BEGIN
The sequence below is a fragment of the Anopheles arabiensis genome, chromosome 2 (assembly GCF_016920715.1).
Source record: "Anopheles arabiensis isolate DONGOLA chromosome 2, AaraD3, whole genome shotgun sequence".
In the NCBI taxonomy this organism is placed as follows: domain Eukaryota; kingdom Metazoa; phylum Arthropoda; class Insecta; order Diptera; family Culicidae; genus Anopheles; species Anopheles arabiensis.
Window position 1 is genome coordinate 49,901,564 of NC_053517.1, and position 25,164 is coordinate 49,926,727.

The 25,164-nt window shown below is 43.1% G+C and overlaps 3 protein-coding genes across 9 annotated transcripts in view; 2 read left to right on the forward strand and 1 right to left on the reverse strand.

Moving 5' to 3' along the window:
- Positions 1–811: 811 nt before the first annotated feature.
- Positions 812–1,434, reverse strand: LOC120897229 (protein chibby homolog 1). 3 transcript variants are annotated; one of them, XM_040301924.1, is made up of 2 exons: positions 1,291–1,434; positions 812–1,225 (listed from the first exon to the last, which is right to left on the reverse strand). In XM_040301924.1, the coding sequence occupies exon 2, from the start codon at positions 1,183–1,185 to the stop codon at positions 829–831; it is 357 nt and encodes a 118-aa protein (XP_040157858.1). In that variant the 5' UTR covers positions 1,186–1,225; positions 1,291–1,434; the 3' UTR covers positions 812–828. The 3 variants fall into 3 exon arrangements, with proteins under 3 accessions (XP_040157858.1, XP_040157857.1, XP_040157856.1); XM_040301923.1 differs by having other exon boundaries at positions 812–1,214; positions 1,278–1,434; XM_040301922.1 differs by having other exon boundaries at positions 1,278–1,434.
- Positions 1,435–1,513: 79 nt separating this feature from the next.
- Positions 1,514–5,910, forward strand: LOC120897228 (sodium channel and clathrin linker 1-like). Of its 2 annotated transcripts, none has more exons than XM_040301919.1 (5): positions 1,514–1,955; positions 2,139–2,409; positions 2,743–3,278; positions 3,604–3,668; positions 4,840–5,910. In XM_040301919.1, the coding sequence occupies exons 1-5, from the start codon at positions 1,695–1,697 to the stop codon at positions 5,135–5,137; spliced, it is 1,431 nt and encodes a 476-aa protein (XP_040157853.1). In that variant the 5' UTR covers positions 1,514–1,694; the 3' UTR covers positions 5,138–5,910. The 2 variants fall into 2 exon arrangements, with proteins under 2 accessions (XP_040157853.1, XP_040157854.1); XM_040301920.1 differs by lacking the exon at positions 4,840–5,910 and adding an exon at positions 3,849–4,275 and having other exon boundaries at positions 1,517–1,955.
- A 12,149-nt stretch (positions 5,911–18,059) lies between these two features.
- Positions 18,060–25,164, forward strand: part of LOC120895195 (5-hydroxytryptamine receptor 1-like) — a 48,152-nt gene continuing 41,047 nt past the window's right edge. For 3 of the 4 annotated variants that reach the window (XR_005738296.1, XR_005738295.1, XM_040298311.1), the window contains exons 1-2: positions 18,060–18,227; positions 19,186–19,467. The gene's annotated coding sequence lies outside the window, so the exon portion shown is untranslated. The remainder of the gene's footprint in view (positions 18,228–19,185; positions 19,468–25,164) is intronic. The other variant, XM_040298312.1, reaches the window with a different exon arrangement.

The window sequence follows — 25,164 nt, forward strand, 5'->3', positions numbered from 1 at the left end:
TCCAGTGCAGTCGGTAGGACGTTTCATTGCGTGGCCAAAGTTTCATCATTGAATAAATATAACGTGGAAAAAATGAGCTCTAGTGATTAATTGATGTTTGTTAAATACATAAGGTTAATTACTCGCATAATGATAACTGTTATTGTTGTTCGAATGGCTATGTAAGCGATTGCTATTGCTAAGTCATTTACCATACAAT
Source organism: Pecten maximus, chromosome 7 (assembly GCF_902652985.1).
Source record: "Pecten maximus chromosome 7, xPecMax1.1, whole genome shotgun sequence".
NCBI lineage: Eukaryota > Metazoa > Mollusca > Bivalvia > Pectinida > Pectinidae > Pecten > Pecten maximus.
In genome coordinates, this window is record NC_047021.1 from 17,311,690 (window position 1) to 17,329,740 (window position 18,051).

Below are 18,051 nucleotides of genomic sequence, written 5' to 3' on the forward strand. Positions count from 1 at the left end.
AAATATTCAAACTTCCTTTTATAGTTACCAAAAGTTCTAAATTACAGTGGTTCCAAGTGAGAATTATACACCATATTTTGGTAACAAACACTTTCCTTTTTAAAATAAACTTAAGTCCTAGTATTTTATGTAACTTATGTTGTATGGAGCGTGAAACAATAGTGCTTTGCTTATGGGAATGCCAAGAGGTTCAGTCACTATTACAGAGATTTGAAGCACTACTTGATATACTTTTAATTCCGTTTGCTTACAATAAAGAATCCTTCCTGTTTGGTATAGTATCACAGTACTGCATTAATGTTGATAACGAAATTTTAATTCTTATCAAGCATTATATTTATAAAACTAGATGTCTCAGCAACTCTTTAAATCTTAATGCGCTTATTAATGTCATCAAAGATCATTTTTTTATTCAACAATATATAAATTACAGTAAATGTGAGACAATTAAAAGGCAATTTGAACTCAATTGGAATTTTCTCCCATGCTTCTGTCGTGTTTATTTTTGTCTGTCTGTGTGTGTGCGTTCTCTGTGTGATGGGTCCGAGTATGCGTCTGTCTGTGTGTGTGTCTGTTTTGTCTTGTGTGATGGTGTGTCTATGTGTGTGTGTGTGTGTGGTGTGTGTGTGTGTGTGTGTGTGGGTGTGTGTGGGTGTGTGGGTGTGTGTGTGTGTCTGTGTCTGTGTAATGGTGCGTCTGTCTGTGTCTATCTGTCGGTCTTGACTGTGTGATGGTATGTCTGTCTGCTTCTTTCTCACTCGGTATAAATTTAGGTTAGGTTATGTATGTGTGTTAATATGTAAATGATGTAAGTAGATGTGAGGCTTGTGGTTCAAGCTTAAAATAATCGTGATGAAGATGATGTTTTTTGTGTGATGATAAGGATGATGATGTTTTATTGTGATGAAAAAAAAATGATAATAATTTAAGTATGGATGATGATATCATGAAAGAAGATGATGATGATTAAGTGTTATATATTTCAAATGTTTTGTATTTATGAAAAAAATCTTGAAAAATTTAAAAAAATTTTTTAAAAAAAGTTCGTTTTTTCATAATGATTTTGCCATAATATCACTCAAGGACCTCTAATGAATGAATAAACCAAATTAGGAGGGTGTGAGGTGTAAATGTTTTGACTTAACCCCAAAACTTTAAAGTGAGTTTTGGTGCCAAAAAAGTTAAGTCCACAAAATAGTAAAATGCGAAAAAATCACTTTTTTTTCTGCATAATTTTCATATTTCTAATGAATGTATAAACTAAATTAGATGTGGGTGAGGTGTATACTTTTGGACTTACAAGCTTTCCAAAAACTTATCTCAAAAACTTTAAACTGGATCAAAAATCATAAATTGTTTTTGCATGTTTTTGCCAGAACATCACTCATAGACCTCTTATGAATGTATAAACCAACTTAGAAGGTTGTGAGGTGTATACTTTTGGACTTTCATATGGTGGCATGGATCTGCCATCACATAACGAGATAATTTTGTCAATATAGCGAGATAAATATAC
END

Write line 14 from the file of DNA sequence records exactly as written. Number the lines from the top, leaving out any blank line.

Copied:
TCCAGTGCAGTCGGTAGGACGTTTCATTGCGTGGCCAAAGTTTCATCATTGAATAAATATAACGTGGAAAAAATGAGCTCTAGTGATTAATTGATGTTTGTTAAATACATAAGGTTAATTACTCGCATAATGATAACTGTTATTGTTGTTCGAATGGCTATGTAAGCGATTGCTATTGCTAAGTCATTTACCATACAAT